Humans as Intellectual Replicators

One of the great films of the 20th century was Apocalypto by Mel Gibson. In the film, there is scene when the protagonists are sat around a fire and the tribal elder is telling a story. The story goes -

And a Man sat alone, drenched deep in sadness.

And all the animals drew near to him and said, “We do not like to see you so sad. Ask us for whatever you wish and you shall have it.”

The Man said, “I want to have good sight.”

The vulture replied, “You shall have mine.”

The Man said, “I want to be strong.”

The jaguar said, “You shall be strong like me.”

Then the Man said, “I long to know the secrets of the earth.”

The serpent replied, “I will show them to you.”

And so it went with all the animals. And when the Man had all the gifts that they could give, he left.

Then the owl said to the other animals, “Now the Man knows much, he'll be able to do many things. Suddenly I am afraid.”

The deer said, “The Man has all that he needs. Now his sadness will stop.”

But the owl replied, “No. I saw a hole in the Man, deep like a hunger he will never fill. It is what makes him sad and what makes him want. He will go on taking and taking, until one day the World will say, 'I am no more and I have nothing left to give.’”

While this story is interesting without any further insight needed to enjoy it, there are in fact some extremely insightful themes to be gained from this short story.

In earlier blog posts, I discussed where the term Hollywood comes from – it is believed that in Druidic England the Celtic Druids where responsible for the spiritual and societal conditioning of the populace. When practicing sermons they would take twigs from the Holly tree, as they believed the Holly tree was imbued with spiritual properties. Co-incidentally this is also where the notion of wands originated from. Hence, Hollywood – the spiritual and societal conditioning form much of the Western World and how any pre-existing intellectual, creative ideas heavily influence our own actions in terms of how we manifest what we wish to achieve in the domains of science, technology, art, and indeed countless other areas.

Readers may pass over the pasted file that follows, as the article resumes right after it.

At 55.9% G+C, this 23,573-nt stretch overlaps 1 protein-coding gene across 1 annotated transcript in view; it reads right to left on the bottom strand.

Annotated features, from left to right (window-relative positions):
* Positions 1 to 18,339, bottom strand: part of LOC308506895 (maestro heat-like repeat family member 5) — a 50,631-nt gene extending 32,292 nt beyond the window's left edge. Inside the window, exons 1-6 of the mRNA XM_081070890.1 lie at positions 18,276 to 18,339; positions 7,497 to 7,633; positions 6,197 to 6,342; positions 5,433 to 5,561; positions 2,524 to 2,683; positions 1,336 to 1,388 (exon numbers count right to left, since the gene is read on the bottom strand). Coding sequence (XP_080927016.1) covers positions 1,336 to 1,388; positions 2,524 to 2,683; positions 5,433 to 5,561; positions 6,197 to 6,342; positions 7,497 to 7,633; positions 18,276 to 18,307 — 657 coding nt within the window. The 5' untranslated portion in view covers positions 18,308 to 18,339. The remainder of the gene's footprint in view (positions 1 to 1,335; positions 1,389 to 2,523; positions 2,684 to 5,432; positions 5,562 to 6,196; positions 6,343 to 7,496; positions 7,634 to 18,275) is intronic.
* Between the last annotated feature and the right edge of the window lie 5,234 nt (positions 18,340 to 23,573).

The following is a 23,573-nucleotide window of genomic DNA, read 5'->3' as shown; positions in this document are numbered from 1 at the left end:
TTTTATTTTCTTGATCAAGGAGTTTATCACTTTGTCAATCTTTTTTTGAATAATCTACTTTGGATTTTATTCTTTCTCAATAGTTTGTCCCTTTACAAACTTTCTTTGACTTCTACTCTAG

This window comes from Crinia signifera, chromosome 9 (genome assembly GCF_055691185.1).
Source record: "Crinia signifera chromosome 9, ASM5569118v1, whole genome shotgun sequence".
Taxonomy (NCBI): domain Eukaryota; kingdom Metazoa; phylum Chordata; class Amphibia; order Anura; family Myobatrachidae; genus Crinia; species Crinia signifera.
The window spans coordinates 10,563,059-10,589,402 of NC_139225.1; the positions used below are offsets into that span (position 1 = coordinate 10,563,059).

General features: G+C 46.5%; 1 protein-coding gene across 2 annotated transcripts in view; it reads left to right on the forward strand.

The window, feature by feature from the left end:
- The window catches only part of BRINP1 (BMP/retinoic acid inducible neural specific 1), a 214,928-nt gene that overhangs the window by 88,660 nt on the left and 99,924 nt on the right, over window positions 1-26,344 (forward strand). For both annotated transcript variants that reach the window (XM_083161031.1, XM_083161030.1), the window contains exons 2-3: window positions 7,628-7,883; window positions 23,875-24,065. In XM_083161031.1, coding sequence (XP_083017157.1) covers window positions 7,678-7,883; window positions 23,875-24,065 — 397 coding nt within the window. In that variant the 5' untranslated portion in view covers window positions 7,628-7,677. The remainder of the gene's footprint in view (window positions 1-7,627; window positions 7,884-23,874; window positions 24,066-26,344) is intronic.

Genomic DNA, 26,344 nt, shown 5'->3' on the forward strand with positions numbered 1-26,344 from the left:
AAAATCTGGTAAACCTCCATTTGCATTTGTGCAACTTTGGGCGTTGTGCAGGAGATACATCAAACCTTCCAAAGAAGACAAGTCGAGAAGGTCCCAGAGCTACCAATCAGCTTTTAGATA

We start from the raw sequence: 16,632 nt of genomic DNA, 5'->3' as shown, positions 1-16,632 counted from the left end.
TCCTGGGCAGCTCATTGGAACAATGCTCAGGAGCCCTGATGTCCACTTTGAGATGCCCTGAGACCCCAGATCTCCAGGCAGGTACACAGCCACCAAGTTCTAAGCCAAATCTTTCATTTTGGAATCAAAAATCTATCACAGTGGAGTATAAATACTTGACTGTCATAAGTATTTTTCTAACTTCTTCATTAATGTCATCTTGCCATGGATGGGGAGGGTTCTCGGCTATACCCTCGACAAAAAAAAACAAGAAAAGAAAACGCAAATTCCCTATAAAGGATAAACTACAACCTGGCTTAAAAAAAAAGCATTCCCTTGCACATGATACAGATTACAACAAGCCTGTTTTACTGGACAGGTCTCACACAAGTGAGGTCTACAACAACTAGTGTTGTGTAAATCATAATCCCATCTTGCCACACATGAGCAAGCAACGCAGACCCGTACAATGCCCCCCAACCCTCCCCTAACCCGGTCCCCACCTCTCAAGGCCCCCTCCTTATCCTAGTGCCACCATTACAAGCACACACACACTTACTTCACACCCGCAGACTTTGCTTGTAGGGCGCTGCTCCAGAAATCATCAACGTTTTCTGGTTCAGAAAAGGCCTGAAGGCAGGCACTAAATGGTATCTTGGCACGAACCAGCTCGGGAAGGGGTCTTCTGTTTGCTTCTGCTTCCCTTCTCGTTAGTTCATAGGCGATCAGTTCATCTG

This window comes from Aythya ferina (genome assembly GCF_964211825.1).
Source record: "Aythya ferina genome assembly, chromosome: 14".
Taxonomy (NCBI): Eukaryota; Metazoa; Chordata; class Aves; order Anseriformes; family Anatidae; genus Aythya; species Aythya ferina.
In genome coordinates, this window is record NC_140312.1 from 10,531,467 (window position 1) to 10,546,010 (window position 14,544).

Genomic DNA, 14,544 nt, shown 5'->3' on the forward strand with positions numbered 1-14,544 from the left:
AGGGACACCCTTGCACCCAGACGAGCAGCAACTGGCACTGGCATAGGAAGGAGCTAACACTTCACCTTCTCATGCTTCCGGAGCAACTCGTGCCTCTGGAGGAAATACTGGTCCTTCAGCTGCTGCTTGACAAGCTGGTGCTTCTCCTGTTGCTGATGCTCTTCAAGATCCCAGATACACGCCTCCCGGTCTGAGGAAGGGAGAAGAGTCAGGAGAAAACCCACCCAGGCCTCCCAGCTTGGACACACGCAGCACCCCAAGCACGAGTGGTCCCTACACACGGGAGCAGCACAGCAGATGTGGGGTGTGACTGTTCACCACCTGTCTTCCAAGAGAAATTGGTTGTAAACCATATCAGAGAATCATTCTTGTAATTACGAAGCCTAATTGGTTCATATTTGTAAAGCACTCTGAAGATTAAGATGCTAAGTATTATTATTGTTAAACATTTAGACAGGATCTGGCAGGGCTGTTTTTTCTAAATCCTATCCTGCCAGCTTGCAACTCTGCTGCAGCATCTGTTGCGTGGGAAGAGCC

Now to return to the story, what I believe is fascinating is that if envisage our own intellectual and cognitive development from an evolutionary perspective, it is evident that the old story teller is describing what took place in reality rather than metaphorically.

If we make the assumption that human beings’ genetic code did in fact arrive on Earth as part of a planet terraforming Fermi probe, where the subsequent organisms needed to adapt to the environment, then we can have some interesting thought experiments.

Each action that we do, is not dissimilar to how a machine learning algorithm begins to develop efficiency in various tasks. For example, when you are a very small in fact, hand eye co-ordination is somewhat limited and merely using a knife and fork can result in half the food ending on the floor rather than in the mouth of the infant. As the infant practices more with a knife and fork, the infant progresses to master this action until using the cutlery doesn’t present any form of challenge. Nearly all aspects of our interaction are the same – we have hundreds of thousands of actions, communications, and similar that we can perform that we have refined over the years that allows us to operate in modern societies, and using our opposable thumbs, our voice box and more.